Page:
The Aston Martin DB9 GT, like the international man of mystery who gave the English car company its fame, is a smooth operator.

Silky and sleek, neither shaken nor stirred, James Bond’s favorite car has the power to make any driver want to slip on a tuxedo and strap on a Walther PPK.

Outfitted with a massive 6.0-liter V-12 engine, the DB9 GT produces 540 horsepower and 457 pound-feet of torque. Capable of a top speed of 183 miles per hour, Aston Martin says, it goes from zero to 60 in 4.4 seconds.

But even in sport mode, under heavy acceleration, the DB9 is mellow. That’s partly the work of the car’s Touchtronic II six-speed paddle shift transmission, a gentle variation on the sharper PDK system used by Porsche – maybe the best semi-automatic shift on the market.

The Touchtronic slurs from gear to gear, imbuing a sensation of refinement and restraint, rather than the precise snap of the PDK.

On the road, the DB9 GT feels solid and sturdy, and even a little stodgy – not entirely surprising, given the 4,000-pound weight of the Volante convertible version. In the twisties, even with the suspension tuned to sport mode, the handling is a bit sloppy.

But just listen to it. Upon start-up, and with sport mode engaged, the DB9 GT’s exhaust bypass valve opens, uncorking a delicious, throaty muffler note that’s one of the automotive world’s most beautiful sounds.

And look at it. Top up or top down, the Aston Martin’s long hood, rounded shoulders and sinuous belt line are a portrait in refined power.

The interior is British, drawing-room elegance. The wrap-around leather, from steering wheel cover to dash to door panels to form-fitted seats, gives the car a rich, masculine feel, offset by the discreet use of wood paneling and chrome detail.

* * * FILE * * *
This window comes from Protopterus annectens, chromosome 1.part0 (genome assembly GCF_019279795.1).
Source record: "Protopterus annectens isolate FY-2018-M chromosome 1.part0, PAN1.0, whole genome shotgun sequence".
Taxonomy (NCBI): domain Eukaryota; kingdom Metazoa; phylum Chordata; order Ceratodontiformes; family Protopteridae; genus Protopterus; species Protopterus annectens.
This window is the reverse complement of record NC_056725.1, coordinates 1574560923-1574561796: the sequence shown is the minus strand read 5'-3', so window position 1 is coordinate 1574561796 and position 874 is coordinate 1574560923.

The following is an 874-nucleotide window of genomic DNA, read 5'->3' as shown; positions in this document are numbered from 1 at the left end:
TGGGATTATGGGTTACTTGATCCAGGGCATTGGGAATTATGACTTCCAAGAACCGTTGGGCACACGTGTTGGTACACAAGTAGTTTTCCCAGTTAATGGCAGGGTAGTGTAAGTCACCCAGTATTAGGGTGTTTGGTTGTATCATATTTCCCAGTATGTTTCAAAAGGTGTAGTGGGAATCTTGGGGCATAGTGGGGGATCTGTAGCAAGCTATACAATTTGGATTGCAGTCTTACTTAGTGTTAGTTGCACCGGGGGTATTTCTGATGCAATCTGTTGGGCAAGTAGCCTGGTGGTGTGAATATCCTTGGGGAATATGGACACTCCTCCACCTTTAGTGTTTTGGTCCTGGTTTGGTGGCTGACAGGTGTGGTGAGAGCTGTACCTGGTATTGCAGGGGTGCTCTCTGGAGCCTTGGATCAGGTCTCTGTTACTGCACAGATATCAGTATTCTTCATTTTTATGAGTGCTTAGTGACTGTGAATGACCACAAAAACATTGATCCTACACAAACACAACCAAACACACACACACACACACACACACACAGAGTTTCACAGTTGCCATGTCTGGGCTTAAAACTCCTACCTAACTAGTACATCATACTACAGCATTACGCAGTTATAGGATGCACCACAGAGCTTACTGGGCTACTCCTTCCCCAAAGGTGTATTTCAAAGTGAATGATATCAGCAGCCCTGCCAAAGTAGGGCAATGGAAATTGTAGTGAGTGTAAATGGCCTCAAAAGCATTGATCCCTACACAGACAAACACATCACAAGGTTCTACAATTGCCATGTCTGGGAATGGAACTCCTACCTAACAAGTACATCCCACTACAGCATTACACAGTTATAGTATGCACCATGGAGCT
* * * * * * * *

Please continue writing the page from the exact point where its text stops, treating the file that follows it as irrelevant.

The amenities are minimal. There are seat heaters, but no seat ventilation. The sun visor is the smallest I’ve seen on any car except the Aston Martin Vantage S, and the cup holders won’t cradle anything larger than an espresso – reminders, perhaps, that English and European drivers aren’t constantly lapping up the latte when they drive.

To that point, some DB models actually come with a “boot-mounted umbrella.” The one we borrowed didn’t come with the umbrella, but it did have Velcro straps in the trunk to hold the bumbershoot in place.

And though the DB9 GT doesn’t come with any 007-style features – the ejector seat, on-board machine guns or rocket launchers, or cloaking devices on Bond’s earlier Aston Martins – it does have a pair of automatically deploying roll bars, in case the driver gets too frisky and flips over.

The DB9 GT, which plays on its Bond connection with ad lines such as “Licensed to thrill,” was first introduced in 2004. It has been the most successful Aston Martin in the company’s history.

Despite that, the 2016 model will be its last. The next in the DB line – which has been the badge on exquisite sports cars since the 1950s – will be the DB11. It is likely to be a 2017 vehicle, and to have a great resemblance to the DB10, the custom-made car that will not be sold but can be seen in the new Bond movie “Spectre.”

This DB9 GT has a starting MSRP of $217,000. The Volante convertible I drove, with an $8,000 Bang and Olafson sound system, goes for $228,800.

That puts it in the ultra-premium range, and up against some extremely impressive sports cars. A Ferrari 458 or McLaren 650 S doesn’t cost much more than that.

A Porsche 911 GT3 costs less. You could buy three Jaguar F-Types for the same money, or two Mercedes Benz AMG GTs.